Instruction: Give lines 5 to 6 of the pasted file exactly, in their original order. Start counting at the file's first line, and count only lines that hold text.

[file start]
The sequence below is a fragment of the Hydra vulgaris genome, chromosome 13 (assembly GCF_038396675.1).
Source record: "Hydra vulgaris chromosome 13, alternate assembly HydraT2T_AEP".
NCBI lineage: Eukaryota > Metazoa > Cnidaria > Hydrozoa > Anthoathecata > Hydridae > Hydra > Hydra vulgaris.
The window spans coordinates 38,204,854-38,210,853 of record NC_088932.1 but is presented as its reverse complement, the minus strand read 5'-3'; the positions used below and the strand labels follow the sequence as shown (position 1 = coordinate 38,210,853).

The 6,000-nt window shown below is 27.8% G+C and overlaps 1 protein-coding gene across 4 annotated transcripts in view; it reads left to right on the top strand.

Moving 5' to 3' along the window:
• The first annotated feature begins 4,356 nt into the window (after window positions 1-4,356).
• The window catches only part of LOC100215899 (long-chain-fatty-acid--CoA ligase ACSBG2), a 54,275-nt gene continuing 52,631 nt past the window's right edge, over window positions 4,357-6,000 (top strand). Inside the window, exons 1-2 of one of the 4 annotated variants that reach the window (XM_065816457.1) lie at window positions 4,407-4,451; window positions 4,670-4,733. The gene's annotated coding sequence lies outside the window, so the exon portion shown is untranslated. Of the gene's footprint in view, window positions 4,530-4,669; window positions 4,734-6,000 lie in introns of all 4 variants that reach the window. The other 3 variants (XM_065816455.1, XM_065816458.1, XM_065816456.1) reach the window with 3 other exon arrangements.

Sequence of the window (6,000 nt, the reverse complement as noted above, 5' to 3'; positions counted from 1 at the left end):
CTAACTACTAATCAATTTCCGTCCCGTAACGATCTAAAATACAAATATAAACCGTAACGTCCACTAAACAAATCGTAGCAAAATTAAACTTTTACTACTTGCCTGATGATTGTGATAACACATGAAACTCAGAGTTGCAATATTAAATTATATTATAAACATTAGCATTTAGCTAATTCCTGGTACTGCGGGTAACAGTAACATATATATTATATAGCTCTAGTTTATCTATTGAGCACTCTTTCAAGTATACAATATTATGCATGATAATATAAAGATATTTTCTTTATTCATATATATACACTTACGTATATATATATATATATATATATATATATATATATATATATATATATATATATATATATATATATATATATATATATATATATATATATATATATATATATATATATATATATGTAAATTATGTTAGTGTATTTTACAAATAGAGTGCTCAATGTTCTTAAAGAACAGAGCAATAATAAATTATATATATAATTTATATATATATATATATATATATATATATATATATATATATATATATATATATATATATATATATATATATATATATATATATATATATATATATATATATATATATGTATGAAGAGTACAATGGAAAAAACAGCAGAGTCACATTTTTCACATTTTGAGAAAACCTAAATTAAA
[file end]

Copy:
The 6,000-nt window shown below is 27.8% G+C and overlaps 1 protein-coding gene across 4 annotated transcripts in view; it reads left to right on the top strand.

Moving 5' to 3' along the window: